Last week, over 300 professionals and entrepreneurs of color gathered in Brooklyn, New York, for the inaugural Jopwell Talks conference, hosted by Jopwell, the leading career advancement platform for black, Latinx, and Native American students and professionals.
Described as “a celebration of people of color in the workplace,” the one-day summit was held at the Brooklyn Museum and headlined by CBS This Morning’s Gayle King, who had a candid, off-the-record conversation with GQ Deputy Fashion Director Nikki Ogunnaike. Other speakers included Dr. Michael Lomax, president and CEO of the United Negro College Fund; Marcus Samuelsson, award-winning chef and restaurateur; Antonio Lucio, global chief marketing officer at Facebook; and Edith Cooper, independent board advisor at Etsy and Slack.
The focus of Jopwell Talks was the experience of being a person of color in the workplace. Through a series of intimate fireside chats, the summit also explored thought-provoking ideas that redefined how professionals of color can leverage diversity as an asset in their career.
Following his fireside chat, Dr. Lomax said it was “an honor” to share his knowledge and make an intergenerational connection with a room filled with young professionals of color.
“I get kind of energized off of this,” he told BLACK ENTERPRISE. It’s an opportunity for me “to give a pep talk to young people who are beginning the journey.”
Through a combination of storytelling and candid advice, Dr. Lomax relayed a message of motivation and resilience during his session. “You can prevail, you can succeed, you can win, but there’s a lot of struggle involved,” he said. “I want them to be strong. I want them to fight back. Like I said, they have to have a sledgehammer in that tool kit, not just a smile.”
In a time when many millennials are busy connecting on social media, Ryan Williams, 30, the co-founder and president of Jopwell, says it’s important to make space for like-minded folks to network in real life. “Being a company in the human capital space, we firmly believe there’s no replacement for the human connection that happens [when people come] together in person,” said Williams. “We have a role or responsibility and opportunity to bring people together to convene, to add value in that way that’s distinct from what we can do online.”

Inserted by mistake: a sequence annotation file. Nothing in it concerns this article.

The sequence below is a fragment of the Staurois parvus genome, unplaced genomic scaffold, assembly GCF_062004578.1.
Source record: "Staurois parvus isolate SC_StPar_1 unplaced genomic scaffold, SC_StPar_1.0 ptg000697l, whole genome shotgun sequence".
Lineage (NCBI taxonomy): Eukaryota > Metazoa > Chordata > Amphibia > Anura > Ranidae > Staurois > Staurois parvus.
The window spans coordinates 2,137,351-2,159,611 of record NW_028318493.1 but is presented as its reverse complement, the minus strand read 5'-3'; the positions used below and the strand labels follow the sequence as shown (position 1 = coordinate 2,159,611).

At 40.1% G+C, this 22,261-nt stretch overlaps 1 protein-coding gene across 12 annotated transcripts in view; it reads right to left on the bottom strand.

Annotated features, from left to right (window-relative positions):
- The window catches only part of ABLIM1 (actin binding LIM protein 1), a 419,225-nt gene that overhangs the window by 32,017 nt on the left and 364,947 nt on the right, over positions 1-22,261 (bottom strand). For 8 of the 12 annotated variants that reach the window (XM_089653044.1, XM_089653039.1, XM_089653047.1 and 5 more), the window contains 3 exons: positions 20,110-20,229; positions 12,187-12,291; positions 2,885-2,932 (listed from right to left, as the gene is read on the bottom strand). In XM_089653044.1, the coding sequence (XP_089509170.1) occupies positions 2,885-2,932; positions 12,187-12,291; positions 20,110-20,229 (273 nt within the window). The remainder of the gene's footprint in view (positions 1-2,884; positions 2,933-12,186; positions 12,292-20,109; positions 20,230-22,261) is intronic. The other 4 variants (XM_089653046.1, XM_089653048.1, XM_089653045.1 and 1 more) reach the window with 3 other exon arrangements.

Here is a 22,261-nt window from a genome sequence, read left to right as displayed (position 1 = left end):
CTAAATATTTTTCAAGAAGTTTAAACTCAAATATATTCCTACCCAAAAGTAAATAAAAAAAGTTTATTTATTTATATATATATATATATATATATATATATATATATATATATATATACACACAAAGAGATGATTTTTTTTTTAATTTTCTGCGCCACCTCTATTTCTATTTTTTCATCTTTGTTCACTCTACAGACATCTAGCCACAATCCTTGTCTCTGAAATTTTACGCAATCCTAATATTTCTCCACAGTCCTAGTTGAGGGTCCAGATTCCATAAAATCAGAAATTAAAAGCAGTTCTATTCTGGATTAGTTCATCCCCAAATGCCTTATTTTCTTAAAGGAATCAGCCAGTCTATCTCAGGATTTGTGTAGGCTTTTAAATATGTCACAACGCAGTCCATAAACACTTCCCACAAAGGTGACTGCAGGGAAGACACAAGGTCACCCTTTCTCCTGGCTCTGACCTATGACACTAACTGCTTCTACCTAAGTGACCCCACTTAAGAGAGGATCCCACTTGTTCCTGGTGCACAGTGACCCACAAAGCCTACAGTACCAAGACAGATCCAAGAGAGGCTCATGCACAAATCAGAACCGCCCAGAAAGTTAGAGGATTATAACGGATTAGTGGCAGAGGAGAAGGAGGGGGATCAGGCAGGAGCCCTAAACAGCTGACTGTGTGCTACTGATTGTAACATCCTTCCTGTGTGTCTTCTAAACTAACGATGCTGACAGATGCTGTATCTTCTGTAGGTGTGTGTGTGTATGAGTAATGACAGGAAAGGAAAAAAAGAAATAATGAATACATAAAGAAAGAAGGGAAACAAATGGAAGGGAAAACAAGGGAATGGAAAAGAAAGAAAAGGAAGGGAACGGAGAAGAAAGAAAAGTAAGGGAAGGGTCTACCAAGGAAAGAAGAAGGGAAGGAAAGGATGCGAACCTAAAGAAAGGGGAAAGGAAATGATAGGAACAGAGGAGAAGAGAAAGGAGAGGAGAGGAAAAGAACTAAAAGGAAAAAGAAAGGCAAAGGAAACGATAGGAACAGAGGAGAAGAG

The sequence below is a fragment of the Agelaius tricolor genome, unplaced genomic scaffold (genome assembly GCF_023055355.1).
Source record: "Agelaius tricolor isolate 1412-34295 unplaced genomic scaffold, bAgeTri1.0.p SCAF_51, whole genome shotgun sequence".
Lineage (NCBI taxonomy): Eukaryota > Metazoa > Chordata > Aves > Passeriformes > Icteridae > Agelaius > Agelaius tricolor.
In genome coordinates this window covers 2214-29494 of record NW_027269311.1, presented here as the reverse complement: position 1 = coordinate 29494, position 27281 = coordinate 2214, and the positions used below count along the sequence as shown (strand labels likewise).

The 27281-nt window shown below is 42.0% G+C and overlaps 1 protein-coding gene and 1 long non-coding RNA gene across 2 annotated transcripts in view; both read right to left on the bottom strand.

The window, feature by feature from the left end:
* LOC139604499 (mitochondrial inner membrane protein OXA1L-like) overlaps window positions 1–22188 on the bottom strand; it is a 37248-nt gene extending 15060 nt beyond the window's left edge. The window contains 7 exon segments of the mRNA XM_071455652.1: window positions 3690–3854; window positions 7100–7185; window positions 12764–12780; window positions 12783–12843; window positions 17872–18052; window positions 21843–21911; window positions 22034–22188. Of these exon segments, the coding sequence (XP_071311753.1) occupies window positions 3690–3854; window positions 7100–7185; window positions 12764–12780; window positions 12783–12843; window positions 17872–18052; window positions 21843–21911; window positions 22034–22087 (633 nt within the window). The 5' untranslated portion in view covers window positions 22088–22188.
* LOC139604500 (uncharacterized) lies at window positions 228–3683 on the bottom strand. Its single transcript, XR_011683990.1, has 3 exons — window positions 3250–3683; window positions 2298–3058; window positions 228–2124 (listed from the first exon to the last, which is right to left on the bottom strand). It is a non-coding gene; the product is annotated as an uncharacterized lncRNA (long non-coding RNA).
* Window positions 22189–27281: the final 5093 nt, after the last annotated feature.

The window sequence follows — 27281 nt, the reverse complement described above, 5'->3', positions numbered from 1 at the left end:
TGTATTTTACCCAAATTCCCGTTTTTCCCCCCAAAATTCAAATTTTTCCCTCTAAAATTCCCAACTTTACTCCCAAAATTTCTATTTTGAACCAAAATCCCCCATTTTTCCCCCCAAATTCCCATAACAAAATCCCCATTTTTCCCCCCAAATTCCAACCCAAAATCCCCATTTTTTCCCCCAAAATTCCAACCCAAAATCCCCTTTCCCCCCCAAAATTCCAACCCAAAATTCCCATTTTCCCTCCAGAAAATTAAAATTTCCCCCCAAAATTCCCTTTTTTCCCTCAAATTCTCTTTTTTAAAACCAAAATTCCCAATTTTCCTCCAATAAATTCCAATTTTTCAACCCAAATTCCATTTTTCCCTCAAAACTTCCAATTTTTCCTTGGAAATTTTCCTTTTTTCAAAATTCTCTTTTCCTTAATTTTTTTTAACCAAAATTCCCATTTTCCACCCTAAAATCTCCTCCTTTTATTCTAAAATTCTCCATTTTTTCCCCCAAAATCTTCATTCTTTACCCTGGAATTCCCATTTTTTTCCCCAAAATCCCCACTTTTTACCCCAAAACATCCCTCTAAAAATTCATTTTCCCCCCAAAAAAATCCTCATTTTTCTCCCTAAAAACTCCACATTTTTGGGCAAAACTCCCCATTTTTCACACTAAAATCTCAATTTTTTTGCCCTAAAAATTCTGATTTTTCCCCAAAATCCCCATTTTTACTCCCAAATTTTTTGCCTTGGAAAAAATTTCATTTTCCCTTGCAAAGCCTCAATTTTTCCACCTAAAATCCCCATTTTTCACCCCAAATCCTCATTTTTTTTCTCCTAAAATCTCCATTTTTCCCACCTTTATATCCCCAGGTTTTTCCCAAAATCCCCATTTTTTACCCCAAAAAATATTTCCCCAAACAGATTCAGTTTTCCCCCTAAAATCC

He added that the goal of the summit was to leave the audience feeling inspired and energized. I want them to walk out of here “feeling like they are at a high level inspired to succeed professionally to find fulfillment,” he told BE, adding, “and feel like they can like navigate the workplace more tactically.”
In addition to pouring into the crowd, Porter Braswell, 31, the co-founder and CEO of Jopwell, says he, too, walked away feeling full. “I think the biggest thing that stuck out to me thus far is that the path to success is nonlinear.” He added, “the speakers that we’ve heard from today, they experienced challenges and obstacles. But in those challenges and obstacles is where they found opportunity. And so just remembering that no matter what season you’re a part of, there’s opportunity there.”
Back in September 2017, Jopwell raised $7.5 million a Series A round, bringing the company’s total funding to date to $11.75 million. The round was led by pre-existing investor Cue Ball Capital, along with Kapor Capital, Y Combinator, Omidyar Network, Valar Ventures, SJF Ventures, Blue Ivy Ventures, and Teneo Ventures.